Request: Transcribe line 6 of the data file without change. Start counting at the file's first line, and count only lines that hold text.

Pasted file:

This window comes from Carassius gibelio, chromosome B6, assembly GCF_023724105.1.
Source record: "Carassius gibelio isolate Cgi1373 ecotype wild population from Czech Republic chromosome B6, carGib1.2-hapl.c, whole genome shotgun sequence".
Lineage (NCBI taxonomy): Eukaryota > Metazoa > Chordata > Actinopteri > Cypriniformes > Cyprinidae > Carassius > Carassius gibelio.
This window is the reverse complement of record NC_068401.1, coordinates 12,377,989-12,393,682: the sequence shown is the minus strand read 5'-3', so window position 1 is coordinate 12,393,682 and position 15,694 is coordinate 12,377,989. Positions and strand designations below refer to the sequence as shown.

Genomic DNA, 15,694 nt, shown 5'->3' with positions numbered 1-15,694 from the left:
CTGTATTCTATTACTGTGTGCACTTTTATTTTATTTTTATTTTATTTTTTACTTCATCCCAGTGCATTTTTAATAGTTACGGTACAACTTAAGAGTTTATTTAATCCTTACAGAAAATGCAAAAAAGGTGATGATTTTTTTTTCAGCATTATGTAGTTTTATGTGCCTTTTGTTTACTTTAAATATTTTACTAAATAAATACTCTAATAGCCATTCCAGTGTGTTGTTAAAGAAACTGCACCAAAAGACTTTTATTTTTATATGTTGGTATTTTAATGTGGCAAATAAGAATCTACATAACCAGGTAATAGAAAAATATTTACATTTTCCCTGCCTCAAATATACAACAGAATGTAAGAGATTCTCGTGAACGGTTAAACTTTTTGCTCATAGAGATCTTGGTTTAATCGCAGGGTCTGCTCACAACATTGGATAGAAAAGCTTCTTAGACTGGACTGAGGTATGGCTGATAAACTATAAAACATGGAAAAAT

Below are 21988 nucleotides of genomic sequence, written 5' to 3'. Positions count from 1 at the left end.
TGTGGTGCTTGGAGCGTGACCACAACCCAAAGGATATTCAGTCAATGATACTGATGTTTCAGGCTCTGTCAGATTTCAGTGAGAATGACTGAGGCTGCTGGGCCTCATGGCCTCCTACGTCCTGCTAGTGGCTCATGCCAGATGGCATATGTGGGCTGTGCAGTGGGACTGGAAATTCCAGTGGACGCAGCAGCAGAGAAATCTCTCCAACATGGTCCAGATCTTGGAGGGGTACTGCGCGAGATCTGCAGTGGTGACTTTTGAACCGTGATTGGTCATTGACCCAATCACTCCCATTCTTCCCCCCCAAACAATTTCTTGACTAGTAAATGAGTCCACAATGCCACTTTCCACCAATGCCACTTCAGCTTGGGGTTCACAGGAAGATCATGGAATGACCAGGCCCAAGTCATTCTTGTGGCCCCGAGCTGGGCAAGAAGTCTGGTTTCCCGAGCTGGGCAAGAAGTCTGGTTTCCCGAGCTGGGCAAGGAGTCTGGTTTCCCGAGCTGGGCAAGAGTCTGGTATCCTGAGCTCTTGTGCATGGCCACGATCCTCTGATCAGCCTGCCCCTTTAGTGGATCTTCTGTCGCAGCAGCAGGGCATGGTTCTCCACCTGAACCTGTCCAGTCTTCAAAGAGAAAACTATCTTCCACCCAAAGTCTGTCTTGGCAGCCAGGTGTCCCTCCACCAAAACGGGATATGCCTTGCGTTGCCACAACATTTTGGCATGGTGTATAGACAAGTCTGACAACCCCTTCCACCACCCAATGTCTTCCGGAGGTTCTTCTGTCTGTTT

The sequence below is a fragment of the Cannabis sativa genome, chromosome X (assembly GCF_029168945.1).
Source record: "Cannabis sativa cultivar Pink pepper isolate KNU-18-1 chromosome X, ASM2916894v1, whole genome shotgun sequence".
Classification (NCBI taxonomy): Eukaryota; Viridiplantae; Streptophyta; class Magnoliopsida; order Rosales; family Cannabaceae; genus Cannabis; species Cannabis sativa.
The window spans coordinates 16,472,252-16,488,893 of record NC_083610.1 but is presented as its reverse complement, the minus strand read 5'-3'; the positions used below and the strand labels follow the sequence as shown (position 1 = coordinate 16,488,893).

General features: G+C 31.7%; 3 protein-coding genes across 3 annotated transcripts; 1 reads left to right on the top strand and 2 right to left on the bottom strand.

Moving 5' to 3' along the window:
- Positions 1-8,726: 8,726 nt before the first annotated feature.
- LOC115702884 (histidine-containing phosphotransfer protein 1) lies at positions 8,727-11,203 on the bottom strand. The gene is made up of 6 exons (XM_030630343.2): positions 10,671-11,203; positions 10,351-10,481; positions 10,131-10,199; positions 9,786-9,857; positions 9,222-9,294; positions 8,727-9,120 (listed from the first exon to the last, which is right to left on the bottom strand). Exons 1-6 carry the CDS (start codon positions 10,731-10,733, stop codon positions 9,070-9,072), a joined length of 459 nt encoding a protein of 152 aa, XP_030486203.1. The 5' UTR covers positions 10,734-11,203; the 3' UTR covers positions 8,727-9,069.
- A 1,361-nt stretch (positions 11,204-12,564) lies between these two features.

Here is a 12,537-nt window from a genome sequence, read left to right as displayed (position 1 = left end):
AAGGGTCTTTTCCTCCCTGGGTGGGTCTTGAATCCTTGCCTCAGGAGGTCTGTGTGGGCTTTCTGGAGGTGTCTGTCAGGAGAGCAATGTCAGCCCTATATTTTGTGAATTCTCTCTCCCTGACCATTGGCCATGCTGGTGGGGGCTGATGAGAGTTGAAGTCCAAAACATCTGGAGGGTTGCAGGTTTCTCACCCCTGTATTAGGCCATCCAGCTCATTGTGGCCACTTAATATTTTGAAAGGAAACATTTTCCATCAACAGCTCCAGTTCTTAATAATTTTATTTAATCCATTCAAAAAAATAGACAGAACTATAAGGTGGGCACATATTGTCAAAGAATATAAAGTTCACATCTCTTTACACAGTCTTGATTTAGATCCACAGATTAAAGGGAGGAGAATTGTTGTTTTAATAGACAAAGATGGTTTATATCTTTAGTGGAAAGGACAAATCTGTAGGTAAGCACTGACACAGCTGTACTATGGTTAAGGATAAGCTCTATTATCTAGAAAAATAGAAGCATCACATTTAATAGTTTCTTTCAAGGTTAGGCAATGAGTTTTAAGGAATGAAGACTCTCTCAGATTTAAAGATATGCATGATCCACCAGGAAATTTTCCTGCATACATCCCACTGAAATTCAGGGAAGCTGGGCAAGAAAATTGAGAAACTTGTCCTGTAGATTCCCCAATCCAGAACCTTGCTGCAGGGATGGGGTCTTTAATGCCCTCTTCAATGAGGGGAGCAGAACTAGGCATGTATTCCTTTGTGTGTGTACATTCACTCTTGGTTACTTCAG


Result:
CTGTATTCTATTACTGTGTGCACTTTTATTTTATTTTTATTTTATTTTTTACTTCATCCCAGTGCATTTTTAATAGTTACGGTACAACTTAAGAGTTTATTTAATCCTTACAGAAAATGCAAAAAAGGTGATGATTTTTTTTTCAGCATTATGTAGTTTTATGTGCCTTTTGTTTACTTTAAATATTTTACTAAATAAATACTCTAATAGCCATTCCAGTGTGTTGTTAAAGAAACTGCACCAAAAGACTTTTATTTTTATATGTTGGTATTTTAATGTGGCAAATAAGAATCTACATAACCAGGTAATAGAAAAATATTTACATTTTCCCTGCCTCAAATATACAACAGAATGTAAGAGATTCTCGTGAACGGTTAAACTTTTTGCTCATAGAGATCTTGGTTTAATCGCAGGGTCTGCTCACAACATTGGATAGAAAAGCTTCTTAGACTGGACTGAGGTATGGCTGATAAACTATAAAACATGGAAAAAT